Scent Firm Creates 'Space Perfume' That Smells Like Comet 67P

June 29, 2016 | Johannes Van Zijl

Comet 67P seen from the Rosetta spacecraft prior to the Philae landing.
Photo credit: ESA/Rosetta/NAVCAM (CC BY-SA IGO 3.0)

A foul perfume that smells like rotten eggs, cat urine and bitter almonds!

A British scent firm called The Aroma Company has created a ‘Space Perfume’ that mimics the aroma of Comet 67P/Churyumov-Gerasimenko.

The European Space Agency’s Rosetta mission touched down the Philae spacecraft on the comet’s surface back in 2014, making history with the first soft landing of a spacecraft module on a comet. Philae discovered various chemicals and gases as it passed through the comet’s trailing atmosphere known as a coma. Its instruments picked up hydrogen sulfide, ammonia and hydrogen cyanide — gases that smell of rotten eggs, cat urine and bitter almonds.

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Researchers in the UK wanted to create a perfume that mimics the smell of those gases found in comet 67P’s coma. Colin Snodgrass, a researcher from the Open University in Milton Keynes, UK, who worked on the Rosetta mission, made the request to The Aroma Company to create the ‘Space Perfume’.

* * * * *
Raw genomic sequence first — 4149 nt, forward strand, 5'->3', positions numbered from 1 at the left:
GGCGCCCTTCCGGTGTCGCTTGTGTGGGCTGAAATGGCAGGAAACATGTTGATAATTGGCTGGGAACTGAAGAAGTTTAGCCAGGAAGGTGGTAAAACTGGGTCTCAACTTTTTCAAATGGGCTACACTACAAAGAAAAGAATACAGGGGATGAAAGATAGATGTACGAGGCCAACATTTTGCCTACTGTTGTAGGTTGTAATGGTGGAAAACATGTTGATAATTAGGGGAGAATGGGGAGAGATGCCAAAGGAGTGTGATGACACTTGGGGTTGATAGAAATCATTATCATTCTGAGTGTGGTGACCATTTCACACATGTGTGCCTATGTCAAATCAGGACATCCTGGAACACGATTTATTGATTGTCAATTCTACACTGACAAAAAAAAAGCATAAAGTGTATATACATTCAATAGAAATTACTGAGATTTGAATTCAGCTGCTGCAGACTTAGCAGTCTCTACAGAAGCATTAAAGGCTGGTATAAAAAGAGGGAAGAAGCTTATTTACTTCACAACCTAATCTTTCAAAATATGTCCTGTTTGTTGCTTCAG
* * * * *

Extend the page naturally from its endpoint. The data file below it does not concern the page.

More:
“Most of the coma is water vapour, carbon dioxide and carbon monoxide, and they don’t smell of anything,” said Snodgrass in conversation with New Scientist. “We’ve picked the things that are the smelliest.”

In developing the comet perfume, the scent firm replaced some of the compounds that were toxic, like hydrogen cyanide that smells of bitter almonds, with alternatives that smell similarly.

“If you could smell a comet, this is what you would get, but it would be difficult to actually smell it,” said Snodgrass. “If you are standing there without your space suit, you’re not going to notice the smell, you’re just going to notice the lack of air.”

Samples of the perfume will be handed out at the upcoming Royal Society summer exhibition in London, during the month of July, where members of the public will be able to take a sniff of the comet perfume themselves.

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